1928 - 1987
MOONWALK (FELDMAN & SCHELLMANN II.405)
Screenprint in colors, 1987, with the printed signature and numbered 40/160 in pencil (total edition includes 31 artist's proofs), signed in pencil on the verso by the executor of the Andy Warhol Estate, Frederick Hughes, the printer, Rupert Jasen Smith, and the publisher, Ronald Feldman, on Lenox Museum Board, with the blindstamps of the printer and publisher, framed
sheet: 962 by 963 mm 37⅞ by 37⅞ in
The print is in good condition and the sheet is full. (An occasional faint scuff, visible only in raking light.)
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Warhol’s Moonwalk prints are among the last works that the artist created before his death in February 1987. Intended as part of a portfolio entitled TV that would depict important images from the history of television in America and include subjects such as I Love Lucy, Martin Luther King Jr.’s “I Have a Dream” speech, and the Beatles’ first appearance on The Ed Sullivan Show, Moonwalk was the only composition from the series that was printed.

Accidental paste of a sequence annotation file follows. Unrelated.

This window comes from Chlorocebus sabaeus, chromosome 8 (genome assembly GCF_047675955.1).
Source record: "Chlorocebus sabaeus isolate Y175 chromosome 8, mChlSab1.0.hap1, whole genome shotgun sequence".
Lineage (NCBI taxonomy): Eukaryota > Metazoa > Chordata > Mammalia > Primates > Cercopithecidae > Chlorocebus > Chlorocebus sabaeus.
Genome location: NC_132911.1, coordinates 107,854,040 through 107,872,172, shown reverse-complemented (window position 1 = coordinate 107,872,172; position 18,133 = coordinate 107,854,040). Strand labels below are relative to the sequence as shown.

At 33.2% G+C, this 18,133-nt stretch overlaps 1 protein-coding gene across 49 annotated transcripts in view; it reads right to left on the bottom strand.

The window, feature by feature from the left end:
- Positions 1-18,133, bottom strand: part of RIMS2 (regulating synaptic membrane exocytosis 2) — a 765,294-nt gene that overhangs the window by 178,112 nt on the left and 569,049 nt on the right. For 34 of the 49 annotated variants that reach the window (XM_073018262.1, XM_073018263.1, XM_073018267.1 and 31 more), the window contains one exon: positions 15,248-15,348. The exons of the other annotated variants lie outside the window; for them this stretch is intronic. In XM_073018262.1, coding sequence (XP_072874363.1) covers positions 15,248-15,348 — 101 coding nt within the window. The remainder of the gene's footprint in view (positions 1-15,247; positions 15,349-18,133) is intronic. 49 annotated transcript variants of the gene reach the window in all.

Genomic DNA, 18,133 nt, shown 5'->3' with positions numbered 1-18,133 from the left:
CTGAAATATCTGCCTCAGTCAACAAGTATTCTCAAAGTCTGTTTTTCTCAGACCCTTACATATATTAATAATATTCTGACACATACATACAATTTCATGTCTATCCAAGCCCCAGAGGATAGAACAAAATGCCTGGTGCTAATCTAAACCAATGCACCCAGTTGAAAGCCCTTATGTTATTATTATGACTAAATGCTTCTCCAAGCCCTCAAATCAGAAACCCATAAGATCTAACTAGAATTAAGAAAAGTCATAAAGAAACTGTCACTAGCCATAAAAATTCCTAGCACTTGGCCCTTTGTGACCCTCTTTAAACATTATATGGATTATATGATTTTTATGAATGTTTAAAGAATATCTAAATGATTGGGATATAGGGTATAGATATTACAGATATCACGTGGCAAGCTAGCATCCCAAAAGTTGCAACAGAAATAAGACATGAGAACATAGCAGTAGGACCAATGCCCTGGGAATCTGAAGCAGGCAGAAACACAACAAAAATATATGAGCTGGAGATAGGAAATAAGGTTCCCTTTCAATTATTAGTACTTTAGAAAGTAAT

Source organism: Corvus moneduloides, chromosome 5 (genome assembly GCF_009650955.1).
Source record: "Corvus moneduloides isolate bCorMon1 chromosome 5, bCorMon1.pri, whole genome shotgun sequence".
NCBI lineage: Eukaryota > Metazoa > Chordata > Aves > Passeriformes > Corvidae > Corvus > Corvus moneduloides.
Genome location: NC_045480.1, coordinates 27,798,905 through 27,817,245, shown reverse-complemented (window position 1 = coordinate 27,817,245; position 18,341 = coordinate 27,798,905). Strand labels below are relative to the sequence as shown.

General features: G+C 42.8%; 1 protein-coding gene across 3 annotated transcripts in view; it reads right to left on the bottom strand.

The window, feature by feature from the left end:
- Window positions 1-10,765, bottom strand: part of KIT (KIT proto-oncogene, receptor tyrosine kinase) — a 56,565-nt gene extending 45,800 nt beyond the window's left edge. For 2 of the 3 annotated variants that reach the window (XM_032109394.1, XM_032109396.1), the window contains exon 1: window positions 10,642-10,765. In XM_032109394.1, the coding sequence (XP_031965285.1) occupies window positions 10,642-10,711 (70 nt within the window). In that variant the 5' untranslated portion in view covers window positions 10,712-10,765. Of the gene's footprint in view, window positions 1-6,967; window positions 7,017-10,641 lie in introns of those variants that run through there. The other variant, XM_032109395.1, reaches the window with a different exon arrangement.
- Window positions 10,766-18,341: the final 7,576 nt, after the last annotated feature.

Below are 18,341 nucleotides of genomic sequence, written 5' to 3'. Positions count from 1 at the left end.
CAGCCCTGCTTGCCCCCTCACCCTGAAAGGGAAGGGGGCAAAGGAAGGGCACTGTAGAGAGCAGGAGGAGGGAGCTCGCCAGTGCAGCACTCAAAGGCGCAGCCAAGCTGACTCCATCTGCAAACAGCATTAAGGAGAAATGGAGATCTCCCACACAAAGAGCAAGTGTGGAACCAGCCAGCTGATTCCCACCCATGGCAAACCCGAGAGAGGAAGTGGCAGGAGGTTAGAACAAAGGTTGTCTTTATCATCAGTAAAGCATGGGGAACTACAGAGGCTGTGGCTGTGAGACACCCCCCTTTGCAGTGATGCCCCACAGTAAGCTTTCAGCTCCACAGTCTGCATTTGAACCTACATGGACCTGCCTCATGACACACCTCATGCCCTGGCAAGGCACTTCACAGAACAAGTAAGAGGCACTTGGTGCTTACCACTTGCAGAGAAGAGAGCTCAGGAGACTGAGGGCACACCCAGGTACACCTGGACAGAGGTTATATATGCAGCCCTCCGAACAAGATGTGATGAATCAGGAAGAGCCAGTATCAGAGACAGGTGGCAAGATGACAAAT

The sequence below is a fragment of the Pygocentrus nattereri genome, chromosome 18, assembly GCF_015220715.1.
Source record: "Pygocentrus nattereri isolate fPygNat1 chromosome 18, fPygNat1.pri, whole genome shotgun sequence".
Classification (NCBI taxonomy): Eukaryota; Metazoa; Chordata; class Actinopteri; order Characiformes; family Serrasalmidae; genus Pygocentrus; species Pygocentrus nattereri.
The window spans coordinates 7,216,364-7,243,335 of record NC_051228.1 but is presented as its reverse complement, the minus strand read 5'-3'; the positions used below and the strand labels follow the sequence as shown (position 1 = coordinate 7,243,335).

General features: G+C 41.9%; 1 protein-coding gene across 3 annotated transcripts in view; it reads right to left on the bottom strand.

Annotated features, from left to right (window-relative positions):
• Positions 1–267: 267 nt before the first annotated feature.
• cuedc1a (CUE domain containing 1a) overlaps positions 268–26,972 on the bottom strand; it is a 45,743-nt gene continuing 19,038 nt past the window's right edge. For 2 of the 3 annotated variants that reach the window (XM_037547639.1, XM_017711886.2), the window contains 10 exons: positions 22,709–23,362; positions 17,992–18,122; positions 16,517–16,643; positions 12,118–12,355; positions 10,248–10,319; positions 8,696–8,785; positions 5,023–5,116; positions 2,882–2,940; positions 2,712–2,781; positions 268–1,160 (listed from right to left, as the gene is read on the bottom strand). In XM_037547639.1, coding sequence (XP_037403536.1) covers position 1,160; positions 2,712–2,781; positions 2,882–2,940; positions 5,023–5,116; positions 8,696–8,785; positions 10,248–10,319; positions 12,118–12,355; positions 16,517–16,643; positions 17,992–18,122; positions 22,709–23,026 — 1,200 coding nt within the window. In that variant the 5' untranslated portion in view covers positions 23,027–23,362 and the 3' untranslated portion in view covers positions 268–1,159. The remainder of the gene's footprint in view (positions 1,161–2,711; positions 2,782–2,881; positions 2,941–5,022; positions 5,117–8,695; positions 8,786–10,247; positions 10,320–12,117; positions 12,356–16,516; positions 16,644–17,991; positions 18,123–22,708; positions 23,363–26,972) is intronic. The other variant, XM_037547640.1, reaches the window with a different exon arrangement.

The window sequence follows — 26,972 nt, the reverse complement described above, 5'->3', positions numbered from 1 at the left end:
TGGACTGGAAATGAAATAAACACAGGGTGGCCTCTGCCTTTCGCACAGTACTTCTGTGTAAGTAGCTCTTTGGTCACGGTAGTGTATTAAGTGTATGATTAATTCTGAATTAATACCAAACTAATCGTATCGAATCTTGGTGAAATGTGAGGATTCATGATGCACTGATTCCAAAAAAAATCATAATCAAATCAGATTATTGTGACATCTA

Despite the portfolio’s focus on the influence of television, the photographic basis of the work is not a still from the live broadcast of the first moments on the moon, but rather an image that never appeared on TV. Warhol combined two separate photographs of Buzz Aldrin and the American flag, both NASA stills taken by Neil Armstrong, to create the screenprint. The resulting composition is an iconic element of Warhol’s printmaking that illustrates not only the lasting impact of the moon landing but also the artist’s own profound effect on American visual culture.